It’s not what I was expecting to conclude, either.
|| Peter @ 11/18/2003

Monday, November 17, 2003

A Case of the Mondays

There is no new Mariners news this morning. Not a drop. Thus, the cold reality of winter slaps me in the face. How many more days until pitchers and catchers report? 94?

On Friday, Edward of Bambino’s Curse offered up the following:

On this subject, do you ever reflect on what kind of player you'd be if you were gifted enough to make the Show? I bet you do. I do it all the time. And I don't mean so much imagining what kind of player you'd be physically or technically but rather how would your demeanor, attitude, quotes to the beat reporters etc. be perceived by the fans?
While I'm certain we all like to envision ourselves as the ultimate team player and all around good guy and fan favorite, I suspect that really wouldn't be the case for many of us and I certainly include myself in this latter grouping.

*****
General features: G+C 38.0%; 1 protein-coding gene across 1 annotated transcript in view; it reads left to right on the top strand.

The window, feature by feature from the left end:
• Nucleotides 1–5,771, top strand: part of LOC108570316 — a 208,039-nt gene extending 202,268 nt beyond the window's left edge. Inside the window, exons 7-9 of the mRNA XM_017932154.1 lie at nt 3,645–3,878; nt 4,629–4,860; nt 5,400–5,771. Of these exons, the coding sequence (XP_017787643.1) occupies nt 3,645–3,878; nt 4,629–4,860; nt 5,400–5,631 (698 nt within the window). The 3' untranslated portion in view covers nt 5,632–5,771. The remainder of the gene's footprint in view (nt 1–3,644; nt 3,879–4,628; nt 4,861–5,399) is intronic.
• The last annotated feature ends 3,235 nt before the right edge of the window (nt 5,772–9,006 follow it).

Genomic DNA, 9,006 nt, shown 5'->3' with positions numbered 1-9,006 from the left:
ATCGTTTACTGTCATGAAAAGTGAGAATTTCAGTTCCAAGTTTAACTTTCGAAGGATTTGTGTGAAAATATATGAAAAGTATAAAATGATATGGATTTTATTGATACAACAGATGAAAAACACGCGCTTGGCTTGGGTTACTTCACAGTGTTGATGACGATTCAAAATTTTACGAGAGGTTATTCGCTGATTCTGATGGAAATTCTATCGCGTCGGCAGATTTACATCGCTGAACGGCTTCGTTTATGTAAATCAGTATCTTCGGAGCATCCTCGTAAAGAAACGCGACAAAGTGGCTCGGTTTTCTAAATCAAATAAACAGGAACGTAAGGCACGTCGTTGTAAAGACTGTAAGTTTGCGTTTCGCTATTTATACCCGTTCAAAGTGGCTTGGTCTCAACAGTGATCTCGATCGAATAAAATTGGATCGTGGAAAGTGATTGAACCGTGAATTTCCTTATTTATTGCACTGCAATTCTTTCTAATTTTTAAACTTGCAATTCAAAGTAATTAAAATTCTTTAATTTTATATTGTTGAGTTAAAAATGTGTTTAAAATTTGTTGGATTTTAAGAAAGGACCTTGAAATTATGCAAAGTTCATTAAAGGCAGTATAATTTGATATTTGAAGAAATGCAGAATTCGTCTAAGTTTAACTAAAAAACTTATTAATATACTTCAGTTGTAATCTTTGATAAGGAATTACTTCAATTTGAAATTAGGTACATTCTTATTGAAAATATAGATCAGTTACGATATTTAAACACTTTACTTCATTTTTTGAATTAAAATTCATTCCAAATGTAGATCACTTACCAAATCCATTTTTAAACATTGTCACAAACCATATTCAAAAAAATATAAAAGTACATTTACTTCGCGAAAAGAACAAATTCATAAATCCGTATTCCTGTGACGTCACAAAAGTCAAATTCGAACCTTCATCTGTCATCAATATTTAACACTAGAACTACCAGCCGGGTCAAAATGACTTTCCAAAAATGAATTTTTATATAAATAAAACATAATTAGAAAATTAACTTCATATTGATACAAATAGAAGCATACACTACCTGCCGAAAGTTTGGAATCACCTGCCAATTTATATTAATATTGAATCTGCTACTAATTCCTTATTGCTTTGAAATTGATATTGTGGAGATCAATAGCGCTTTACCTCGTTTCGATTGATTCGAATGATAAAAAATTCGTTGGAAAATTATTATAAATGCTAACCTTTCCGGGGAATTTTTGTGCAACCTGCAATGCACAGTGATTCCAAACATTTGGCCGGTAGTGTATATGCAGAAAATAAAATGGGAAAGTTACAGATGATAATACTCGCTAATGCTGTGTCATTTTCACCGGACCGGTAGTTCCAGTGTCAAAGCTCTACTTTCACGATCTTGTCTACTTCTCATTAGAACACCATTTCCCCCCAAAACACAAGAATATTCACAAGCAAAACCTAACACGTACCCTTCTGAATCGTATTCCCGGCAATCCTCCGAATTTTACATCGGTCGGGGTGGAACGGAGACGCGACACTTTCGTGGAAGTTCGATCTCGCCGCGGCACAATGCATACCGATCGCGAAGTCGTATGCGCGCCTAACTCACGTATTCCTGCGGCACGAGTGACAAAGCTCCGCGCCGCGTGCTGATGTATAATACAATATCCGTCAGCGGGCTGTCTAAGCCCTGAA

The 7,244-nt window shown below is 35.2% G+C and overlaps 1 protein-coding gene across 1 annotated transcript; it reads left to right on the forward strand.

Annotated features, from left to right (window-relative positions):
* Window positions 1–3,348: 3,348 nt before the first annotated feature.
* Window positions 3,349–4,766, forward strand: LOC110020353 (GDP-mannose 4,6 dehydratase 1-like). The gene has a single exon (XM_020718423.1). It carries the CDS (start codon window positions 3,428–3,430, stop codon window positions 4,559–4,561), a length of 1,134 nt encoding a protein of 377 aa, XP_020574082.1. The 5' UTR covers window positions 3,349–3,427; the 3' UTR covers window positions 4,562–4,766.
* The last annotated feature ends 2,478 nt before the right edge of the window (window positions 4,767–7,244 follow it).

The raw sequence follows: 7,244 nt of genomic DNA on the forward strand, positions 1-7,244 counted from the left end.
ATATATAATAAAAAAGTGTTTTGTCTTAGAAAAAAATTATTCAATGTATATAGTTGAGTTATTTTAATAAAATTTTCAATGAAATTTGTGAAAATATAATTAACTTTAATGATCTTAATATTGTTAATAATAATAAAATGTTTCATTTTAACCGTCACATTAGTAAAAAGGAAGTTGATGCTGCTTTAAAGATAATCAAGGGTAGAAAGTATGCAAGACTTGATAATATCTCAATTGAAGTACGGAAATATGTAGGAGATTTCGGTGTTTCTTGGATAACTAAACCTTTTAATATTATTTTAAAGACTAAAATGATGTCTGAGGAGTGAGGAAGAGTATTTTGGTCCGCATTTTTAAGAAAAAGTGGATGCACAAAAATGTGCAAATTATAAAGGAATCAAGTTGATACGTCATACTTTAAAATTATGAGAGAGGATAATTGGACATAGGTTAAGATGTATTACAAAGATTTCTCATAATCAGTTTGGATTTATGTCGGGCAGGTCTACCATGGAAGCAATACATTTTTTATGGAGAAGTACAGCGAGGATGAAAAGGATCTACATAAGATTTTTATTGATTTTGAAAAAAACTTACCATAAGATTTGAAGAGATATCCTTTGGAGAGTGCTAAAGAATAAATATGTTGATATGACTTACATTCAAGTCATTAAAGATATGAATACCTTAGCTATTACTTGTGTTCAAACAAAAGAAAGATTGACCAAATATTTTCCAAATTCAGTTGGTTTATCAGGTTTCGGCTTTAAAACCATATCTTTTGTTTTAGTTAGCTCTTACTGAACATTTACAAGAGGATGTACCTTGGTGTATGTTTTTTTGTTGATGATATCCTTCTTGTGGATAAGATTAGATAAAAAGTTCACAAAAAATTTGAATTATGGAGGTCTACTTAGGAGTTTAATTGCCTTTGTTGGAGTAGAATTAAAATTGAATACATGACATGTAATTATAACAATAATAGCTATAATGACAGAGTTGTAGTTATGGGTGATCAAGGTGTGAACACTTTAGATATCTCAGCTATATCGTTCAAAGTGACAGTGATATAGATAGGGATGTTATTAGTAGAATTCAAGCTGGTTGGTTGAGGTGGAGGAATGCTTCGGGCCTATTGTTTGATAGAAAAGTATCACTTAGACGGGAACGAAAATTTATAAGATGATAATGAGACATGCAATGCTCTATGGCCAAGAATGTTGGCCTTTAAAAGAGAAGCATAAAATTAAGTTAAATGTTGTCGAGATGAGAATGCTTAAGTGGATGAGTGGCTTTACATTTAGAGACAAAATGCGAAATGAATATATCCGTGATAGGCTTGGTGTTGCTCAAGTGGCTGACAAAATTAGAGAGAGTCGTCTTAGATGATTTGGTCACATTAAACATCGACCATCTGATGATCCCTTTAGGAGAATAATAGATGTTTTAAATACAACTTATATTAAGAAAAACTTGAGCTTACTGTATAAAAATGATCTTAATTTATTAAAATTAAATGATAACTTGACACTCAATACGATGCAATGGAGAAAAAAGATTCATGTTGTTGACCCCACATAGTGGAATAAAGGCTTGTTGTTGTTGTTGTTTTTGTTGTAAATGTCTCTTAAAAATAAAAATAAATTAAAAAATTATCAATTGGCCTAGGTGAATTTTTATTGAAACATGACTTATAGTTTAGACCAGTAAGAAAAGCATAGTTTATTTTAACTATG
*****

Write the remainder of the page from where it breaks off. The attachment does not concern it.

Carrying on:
Me too. Without a doubt. In fact, I’ve been churning through Jim Bouton’s Ball Four this past week and one anecdote especially jumped out at me.

But before I share that, here’s a little insight into my own baseball career to give you some context. My first season of Little League was at the age of 9. I didn’t get “drafted” (however that system worked), so I didn’t join a team until about midway through the season. Tt was a 10-year-old team at that, and they’d been together since the 6-and-under T-ball league. When you’re 9, those 10-year-olds are huge, and they might as well be throwing 100 miles per hour.

I remember my very first at bat. I dug in. Tapped the plate with the bat. Took a couple of practice half swings. Imagined I was Pete Incaviglia. The pitcher hit me square in the back. He must have gotten the memo I was the rookie. I stole second. Getting the uniform dirty was the best part of little league. Then I scored on a grounder between the shorstop’s legs that I made some awkward hurdle-style leap over on my way to third.